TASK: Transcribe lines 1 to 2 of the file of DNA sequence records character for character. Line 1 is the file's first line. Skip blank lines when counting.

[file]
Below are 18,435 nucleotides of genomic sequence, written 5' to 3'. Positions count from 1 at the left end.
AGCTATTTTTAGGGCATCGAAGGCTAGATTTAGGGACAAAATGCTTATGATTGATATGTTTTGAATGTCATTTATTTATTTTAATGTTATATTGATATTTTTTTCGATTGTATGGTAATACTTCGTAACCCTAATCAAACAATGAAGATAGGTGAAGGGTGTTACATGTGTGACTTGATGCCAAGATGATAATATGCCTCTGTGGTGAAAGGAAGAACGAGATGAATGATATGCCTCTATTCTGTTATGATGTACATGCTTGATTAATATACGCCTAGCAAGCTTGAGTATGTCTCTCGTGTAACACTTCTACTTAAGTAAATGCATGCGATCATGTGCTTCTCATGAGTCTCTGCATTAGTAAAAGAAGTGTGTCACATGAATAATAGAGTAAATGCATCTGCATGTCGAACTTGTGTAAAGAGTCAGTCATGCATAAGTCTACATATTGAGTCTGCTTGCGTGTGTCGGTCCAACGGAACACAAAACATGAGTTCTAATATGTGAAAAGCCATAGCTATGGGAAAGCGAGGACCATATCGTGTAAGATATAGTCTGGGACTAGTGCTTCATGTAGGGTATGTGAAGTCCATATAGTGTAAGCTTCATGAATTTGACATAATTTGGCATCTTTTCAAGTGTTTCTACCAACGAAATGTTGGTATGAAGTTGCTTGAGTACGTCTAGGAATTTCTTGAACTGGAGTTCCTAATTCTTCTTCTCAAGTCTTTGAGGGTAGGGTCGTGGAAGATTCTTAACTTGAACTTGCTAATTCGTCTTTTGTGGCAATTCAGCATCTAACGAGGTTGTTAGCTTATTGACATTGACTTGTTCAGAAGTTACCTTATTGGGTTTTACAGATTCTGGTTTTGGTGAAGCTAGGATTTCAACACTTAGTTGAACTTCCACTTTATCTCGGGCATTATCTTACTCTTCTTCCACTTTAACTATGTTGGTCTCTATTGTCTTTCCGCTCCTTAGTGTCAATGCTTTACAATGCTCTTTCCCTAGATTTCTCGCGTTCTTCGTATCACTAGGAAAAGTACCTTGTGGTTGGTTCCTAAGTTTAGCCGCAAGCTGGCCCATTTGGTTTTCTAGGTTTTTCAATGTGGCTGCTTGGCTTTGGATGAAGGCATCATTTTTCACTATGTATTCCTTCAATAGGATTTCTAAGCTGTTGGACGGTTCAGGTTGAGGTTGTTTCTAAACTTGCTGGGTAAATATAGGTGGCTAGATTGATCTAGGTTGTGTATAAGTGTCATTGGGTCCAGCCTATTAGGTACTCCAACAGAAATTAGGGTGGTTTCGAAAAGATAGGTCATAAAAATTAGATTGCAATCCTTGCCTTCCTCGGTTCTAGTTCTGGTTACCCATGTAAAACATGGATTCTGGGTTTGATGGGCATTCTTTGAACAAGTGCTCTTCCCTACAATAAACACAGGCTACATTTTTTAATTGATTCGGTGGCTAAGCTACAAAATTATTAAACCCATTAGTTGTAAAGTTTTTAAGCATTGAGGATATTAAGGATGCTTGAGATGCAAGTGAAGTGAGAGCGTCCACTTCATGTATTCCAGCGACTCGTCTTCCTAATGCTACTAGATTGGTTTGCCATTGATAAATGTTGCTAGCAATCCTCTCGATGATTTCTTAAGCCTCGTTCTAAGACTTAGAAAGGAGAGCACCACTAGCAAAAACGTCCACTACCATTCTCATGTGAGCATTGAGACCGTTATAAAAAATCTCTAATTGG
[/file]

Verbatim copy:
Below are 18,435 nucleotides of genomic sequence, written 5' to 3'. Positions count from 1 at the left end.
AGCTATTTTTAGGGCATCGAAGGCTAGATTTAGGGACAAAATGCTTATGATTGATATGTTTTGAATGTCATTTATTTATTTTAATGTTATATTGATATTTTTTTCGATTGTATGGTAATACTTCGTAACCCTAATCAAACAATGAAGATAGGTGAAGGGTGTTACATGTGTGACTTGATGCCAAGATGATAATATGCCTCTGTGGTGAAAGGAAGAACGAGATGAATGATATGCCTCTATTCTGTTATGATGTACATGCTTGATTAATATACGCCTAGCAAGCTTGAGTATGTCTCTCGTGTAACACTTCTACTTAAGTAAATGCATGCGATCATGTGCTTCTCATGAGTCTCTGCATTAGTAAAAGAAGTGTGTCACATGAATAATAGAGTAAATGCATCTGCATGTCGAACTTGTGTAAAGAGTCAGTCATGCATAAGTCTACATATTGAGTCTGCTTGCGTGTGTCGGTCCAACGGAACACAAAACATGAGTTCTAATATGTGAAAAGCCATAGCTATGGGAAAGCGAGGACCATATCGTGTAAGATATAGTCTGGGACTAGTGCTTCATGTAGGGTATGTGAAGTCCATATAGTGTAAGCTTCATGAATTTGACATAATTTGGCATCTTTTCAAGTGTTTCTACCAACGAAATGTTGGTATGAAGTTGCTTGAGTACGTCTAGGAATTTCTTGAACTGGAGTTCCTAATTCTTCTTCTCAAGTCTTTGAGGGTAGGGTCGTGGAAGATTCTTAACTTGAACTTGCTAATTCGTCTTTTGTGGCAATTCAGCATCTAACGAGGTTGTTAGCTTATTGACATTGACTTGTTCAGAAGTTACCTTATTGGGTTTTACAGATTCTGGTTTTGGTGAAGCTAGGATTTCAACACTTAGTTGAACTTCCACTTTATCTCGGGCATTATCTTACTCTTCTTCCACTTTAACTATGTTGGTCTCTATTGTCTTTCCGCTCCTTAGTGTCAATGCTTTACAATGCTCTTTCCCTAGATTTCTCGCGTTCTTCGTATCACTAGGAAAAGTACCTTGTGGTTGGTTCCTAAGTTTAGCCGCAAGCTGGCCCATTTGGTTTTCTAGGTTTTTCAATGTGGCTGCTTGGCTTTGGATGAAGGCATCATTTTTCACTATGTATTCCTTCAATAGGATTTCTAAGCTGTTGGACGGTTCAGGTTGAGGTTGTTTCTAAACTTGCTGGGTAAATATAGGTGGCTAGATTGATCTAGGTTGTGTATAAGTGTCATTGGGTCCAGCCTATTAGGTACTCCAACAGAAATTAGGGTGGTTTCGAAAAGATAGGTCATAAAAATTAGATTGCAATCCTTGCCTTCCTCGGTTCTAGTTCTGGTTACCCATGTAAAACATGGATTCTGGGTTTGATGGGCATTCTTTGAACAAGTGCTCTTCCCTACAATAAACACAGGCTACATTTTTTAATTGATTCGGTGGCTAAGCTACAAAATTATTAAACCCATTAGTTGTAAAGTTTTTAAGCATTGAGGATATTAAGGATGCTTGAGATGCAAGTGAAGTGAGAGCGTCCACTTCATGTATTCCAGCGACTCGTCTTCCTAATGCTACTAGATTGGTTTGCCATTGATAAATGTTGCTAGCAATCCTCTCGATGATTTCTTAAGCCTCGTTCTAAGACTTAGAAAGGAGAGCACCACTAGCAAAAACGTCCACTACCATTCTCATGTGAGCATTGAGACCGTTATAAAAAATCTCTAATTGG